Watch Mr Bean - The Exam on YouTube and identify his exam strategies. What to do when you have the wrong paper?:

     
     

    Although a small amount of stress before exams may aid your performance, too much anxiety will negatively affect your exam performance.

    There are several strategies you can try to reduce your anxiety before and during exams:

    • Look after your health. Get plenty of sleep, eat healthy food and try to find time to exercise. Many people find that yoga and breathing exercises can help keep them in tune both physically and mentally.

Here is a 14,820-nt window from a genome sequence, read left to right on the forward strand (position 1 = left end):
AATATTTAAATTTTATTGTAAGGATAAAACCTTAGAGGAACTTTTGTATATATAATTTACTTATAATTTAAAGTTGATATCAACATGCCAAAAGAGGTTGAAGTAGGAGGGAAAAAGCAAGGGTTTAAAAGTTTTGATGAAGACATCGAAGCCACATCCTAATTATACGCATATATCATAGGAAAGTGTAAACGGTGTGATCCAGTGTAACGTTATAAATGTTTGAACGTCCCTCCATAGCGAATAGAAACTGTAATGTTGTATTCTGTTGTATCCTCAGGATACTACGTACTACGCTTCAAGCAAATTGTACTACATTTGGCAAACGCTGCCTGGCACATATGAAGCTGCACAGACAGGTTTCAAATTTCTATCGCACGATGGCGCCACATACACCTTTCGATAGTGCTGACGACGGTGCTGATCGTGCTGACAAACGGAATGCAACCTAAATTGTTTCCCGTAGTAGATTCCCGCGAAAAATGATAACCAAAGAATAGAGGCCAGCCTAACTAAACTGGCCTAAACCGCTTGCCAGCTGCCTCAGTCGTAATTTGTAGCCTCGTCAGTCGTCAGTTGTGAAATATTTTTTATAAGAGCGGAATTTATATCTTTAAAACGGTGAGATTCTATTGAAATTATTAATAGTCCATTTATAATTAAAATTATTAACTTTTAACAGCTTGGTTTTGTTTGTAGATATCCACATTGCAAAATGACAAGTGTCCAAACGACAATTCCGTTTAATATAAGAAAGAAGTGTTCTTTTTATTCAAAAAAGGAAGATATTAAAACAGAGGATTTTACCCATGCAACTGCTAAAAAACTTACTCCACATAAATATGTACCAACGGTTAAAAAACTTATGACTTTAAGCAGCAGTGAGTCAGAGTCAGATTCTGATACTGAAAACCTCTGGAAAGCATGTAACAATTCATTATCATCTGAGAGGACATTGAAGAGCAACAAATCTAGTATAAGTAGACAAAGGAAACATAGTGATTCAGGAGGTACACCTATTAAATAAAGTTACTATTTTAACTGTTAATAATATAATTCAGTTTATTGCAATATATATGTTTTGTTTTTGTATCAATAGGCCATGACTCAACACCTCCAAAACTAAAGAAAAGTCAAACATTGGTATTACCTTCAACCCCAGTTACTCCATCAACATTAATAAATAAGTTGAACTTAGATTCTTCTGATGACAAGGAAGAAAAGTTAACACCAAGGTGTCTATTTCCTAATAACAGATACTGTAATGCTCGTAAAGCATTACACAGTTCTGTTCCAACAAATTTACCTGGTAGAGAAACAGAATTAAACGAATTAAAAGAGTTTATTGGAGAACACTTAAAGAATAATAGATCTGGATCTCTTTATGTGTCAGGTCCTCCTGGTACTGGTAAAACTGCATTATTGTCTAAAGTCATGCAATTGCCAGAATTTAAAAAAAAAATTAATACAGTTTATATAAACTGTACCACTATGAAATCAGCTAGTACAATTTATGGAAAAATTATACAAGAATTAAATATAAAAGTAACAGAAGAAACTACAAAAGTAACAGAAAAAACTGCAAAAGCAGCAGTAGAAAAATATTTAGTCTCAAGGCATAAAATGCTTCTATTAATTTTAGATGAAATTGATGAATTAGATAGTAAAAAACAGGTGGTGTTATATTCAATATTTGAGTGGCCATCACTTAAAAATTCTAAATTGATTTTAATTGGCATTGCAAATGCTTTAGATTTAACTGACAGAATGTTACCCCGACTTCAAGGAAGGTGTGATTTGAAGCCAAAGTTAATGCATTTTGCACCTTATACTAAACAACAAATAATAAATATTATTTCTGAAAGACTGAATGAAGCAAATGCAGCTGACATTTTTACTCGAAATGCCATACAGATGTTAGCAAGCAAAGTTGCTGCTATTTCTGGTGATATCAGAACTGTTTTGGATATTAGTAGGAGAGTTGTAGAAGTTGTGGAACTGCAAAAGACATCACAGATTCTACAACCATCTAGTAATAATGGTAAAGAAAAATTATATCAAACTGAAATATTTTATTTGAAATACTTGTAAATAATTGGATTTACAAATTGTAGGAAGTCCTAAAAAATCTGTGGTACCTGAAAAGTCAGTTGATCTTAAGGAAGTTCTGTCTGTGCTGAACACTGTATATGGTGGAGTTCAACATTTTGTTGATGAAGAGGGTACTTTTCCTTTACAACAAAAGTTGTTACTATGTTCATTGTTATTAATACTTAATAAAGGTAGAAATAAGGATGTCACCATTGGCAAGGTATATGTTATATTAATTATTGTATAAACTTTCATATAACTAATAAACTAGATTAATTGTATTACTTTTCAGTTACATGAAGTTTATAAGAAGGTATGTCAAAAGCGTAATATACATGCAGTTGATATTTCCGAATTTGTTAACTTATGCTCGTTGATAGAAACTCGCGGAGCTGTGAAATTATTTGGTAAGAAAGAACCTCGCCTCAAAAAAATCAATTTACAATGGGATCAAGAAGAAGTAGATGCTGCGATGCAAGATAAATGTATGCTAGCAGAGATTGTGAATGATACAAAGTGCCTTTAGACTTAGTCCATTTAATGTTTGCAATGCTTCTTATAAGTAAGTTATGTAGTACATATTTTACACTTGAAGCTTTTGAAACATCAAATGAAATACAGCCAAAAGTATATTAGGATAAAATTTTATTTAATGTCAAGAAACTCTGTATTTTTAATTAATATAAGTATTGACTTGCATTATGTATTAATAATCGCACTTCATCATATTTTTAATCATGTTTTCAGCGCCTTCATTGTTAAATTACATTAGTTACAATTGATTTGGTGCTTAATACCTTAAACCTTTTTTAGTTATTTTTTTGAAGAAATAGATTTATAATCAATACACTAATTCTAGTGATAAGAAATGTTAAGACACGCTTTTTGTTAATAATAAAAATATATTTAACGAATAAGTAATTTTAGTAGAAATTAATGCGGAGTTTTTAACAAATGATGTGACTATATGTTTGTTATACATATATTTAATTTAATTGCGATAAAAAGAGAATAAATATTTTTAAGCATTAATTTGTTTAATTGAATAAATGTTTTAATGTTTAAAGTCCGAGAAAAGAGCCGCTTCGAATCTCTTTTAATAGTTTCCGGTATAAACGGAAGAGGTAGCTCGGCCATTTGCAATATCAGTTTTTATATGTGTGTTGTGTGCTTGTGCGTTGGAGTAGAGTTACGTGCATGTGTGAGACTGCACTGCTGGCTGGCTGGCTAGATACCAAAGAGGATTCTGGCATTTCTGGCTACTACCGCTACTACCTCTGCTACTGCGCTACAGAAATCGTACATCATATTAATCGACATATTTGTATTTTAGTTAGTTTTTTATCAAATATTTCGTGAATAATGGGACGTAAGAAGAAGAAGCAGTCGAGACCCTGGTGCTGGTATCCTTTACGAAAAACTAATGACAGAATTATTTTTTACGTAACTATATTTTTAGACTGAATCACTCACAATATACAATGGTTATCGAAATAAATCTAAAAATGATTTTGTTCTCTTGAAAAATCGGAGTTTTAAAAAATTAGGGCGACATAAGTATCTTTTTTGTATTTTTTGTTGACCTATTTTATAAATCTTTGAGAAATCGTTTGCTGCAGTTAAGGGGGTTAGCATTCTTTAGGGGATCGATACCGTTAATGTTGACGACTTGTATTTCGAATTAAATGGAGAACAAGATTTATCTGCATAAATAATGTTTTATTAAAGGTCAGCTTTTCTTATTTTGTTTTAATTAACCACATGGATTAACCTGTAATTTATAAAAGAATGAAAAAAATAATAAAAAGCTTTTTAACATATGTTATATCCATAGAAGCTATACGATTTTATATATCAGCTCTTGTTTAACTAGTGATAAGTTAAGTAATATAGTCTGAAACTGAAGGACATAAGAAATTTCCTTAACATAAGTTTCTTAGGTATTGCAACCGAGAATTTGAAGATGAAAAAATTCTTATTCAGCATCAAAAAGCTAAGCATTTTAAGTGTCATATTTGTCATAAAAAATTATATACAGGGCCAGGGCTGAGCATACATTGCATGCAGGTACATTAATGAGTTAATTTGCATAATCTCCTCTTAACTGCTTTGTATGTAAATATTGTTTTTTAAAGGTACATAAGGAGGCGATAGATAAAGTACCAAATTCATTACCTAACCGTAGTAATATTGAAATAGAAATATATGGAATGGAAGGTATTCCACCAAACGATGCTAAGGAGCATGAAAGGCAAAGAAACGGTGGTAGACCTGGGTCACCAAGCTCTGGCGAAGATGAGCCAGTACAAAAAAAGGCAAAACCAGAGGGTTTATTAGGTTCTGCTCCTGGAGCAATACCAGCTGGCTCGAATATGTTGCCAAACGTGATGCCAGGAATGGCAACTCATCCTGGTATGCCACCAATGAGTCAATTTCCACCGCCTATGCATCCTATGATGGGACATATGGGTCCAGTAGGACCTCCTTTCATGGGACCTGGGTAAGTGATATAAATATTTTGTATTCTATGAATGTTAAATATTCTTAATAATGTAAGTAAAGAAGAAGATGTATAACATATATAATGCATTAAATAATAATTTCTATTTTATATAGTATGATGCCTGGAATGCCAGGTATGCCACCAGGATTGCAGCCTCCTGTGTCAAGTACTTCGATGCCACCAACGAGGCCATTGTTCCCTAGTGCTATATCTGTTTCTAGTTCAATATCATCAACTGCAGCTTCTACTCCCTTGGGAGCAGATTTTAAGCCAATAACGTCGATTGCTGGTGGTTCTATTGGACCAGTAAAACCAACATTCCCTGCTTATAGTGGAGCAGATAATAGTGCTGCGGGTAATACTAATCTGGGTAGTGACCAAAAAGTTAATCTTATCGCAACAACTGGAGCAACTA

• Keep things in perspective. Although it may seem at the time that the next exam will be the most important event in your entire life, this is probably not really the case and thinking like this only puts more pressure on yourself.
    • Take a break. Notice when you are tired or losing concentration. A good way to refresh a tired mind is to go on a brisk 15 minute walk. A 15 minute TV break is mind numbing rather than refreshing and can easily turn into a one hour break.
    • Set rewards for yourself. Rewards for good progress can assist with motivation. A reward can be as simple as a cup of tea or your favourite TV programme.

     

    Around exam time, the La Trobe counselling service runs group seminars/sessions on exam success. If you feel overwhelmed by exam stress or study motivation problems, you may like to make an individual appointment with one of the counselors.

    See also advice on managing exam stress: